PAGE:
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King George River tender exploration

Water holes of the Kimberley

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After seasonal rains, from April to early June, rumbling rivers and tumbling falls generate rainbows that hang in the mist. Water holes are rimmed by bushland sprouting new growth which lures wildlife. Blooming wildflowers bathe sandstone escarpments in colour. It’s an exciting time to cruise the Kimberley!

Aboriginal clans recognize this time of seasonal change as harvest time when bush mangoes and white currants are ripening and the fruit from river figs fall into flowing rivers providing a food source for turtles and fish.  Here’s our pick of some of the best (and safest) Kimberley water hole spots where you can enjoy a respite from the tropical heat.

Though we can not guarantee that we will be able to enjoy a swimming hole on our cruise, as it is highly dependent on conditions, the environment that surrounds these spots is still breathtaking!

Depart from either Broome or Darwin with Coral Expeditions onboard Coral Geographer, Coral Adventurer or Coral Discoverer to cruise Australia’s remarkable northwest coast and discover these natural Kimberley water hole spots.

Crocodile Creek

One of our favourite Kimberley lagoons is Crocodile Creek. The Pandanus-fringed freshwater billabong is accessed by clambering up a ladder next to a small waterfall from the tidal pool at the end of an inlet. Despite its formidable name, it’s a safe place to cool down as the swimming hole is not accessible to saltwater crocodiles due to the rugged nature of the terrain and its near-vertical rock face.

From the Expedition Log: “Guests were amazed at the clarity of the water. Some of the more athletic guests climbed the waterfall face and went for a swim in the top pool. Others enjoyed just sitting on the rocks dabbling their feet in the cool water.”

Red Cone Creek and Ruby Falls

Red Cone Creek flows gently downstream until it meets the small but impressive Ruby Falls on the Sale River. Named by local mariner Capt. Chris Trucker after his daughter, Red Cone Creek is carved through rock formations stacked atop each other like building blocks.

These rock walls are great for climbing and clambering over before reaching a series of freshwater swimming holes and waterfalls. Depending on the time of the year and the extent of seasonal wet season rains, the waterfalls may be a gurgling torrent or a gentle trickle, depending on the time of the year.

From the Expedition Log: “We travelled to the end of the creek and used ropes to climb up to Ruby Falls and swam in a beautiful freshwater pool. There were plenty of birds around the waterholes and guests were enthralled watching Variegated Fairy-wrens and White-bellied Cuckoo-shrikes. These species had not been seen by our guests before, so this was very special!”

Camp Creek

A small pool fed by a waterfall surrounded by paperbark trees, Camp Creek is a good spot for spotting birdlife and photographing flowering water lilies.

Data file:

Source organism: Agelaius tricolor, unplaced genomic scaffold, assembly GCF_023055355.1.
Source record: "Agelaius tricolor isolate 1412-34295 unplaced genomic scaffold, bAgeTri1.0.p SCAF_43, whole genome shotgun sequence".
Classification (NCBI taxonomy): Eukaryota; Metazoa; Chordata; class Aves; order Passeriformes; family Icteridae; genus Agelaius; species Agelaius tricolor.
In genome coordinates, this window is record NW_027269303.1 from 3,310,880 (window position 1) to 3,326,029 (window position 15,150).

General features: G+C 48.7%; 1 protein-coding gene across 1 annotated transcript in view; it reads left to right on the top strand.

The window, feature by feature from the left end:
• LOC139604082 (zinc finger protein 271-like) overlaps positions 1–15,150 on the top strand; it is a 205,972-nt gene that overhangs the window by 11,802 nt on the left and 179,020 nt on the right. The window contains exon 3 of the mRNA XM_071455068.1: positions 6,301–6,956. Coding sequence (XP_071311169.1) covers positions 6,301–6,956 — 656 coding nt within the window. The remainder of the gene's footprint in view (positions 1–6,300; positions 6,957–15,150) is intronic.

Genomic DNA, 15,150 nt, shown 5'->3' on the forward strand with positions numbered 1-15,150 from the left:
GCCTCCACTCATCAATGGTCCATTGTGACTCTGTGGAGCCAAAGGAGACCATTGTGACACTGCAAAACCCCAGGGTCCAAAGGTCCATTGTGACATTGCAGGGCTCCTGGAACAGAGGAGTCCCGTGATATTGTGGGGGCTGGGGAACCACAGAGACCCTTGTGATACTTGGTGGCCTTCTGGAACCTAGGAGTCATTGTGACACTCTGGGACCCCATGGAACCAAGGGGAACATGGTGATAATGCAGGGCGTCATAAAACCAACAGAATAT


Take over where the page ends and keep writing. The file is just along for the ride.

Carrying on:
From the Expedition Log: “We had morning tea which went down well and then cruised against the tide back down the river to Camp Creek. We had an hour to wallow in the rock pool where there is still water gently flowing. Many guests wandered among the paperbarks taking photographs. Aidan (crew) took other guests for a cruise looking for crocodiles and saw a small one”

Mitchell Falls

Tumbling down the Mitchell Plateau in a series of tiered waterfalls and water holes, the Mitchell Falls are the photogenic poster child for the Mitchell River National Park. Accessible only by a scenic helicopter flight (additional cost), the Mitchell Falls, known as Punamii-unpuu to the local Wunambal Gaambera people, are fed by the Mitchell River.

The parks tropical savannah and wild escarpments are home to significant numbers of mammals, amphibians, reptiles and bird species which are lured by a year-round water source. Sandstone terraces beside tiered rock pools make Mitchell Falls a terrific place to cool down while admiring the ancient Kimberley landscape.

From the Expedition Log: “There was lots of birdlife getting a drink or trying to find a food source and monitor lizards were moving in and out of the shallow pools. A juvenile Peregrine Falcon was feeding on the other side of the falls.”

King Cascade

Early in the season, you may get a misty drenching from King Cascades, a hanging garden type of falls that tumble down a terraced rock face on the Prince Regent River (there is no swimming at the base of these falls due to saltwater crocodile dangers). The river itself is somewhat irregular as it runs in a dead straight line, carved through a fault line in the rock.

From the Expedition Log: Juvenile saltwater crocodiles, little egrets, striated herons and nice afternoon tea were all enjoyed at the base of King Cascade. The run back down the river in the Xplorer tender was so pleasant that some guests even fell asleep!”

Visit the Kimberley as Coral Expeditions 35th Anniversary Circumnavigation of Australia celebrates the small ship expedition company’s 35th year, takes a pioneering voyage along Australia’s west coast with Ningaloo & the Bluewater Wonders of Australia’s West and on ten-night Kimberley voyages between Darwin and Broome.

Note: These are just some of the water holes that we may visit during Kimberley expeditions. Swimming at freshwater water holes is subject to safe group size and local conditions.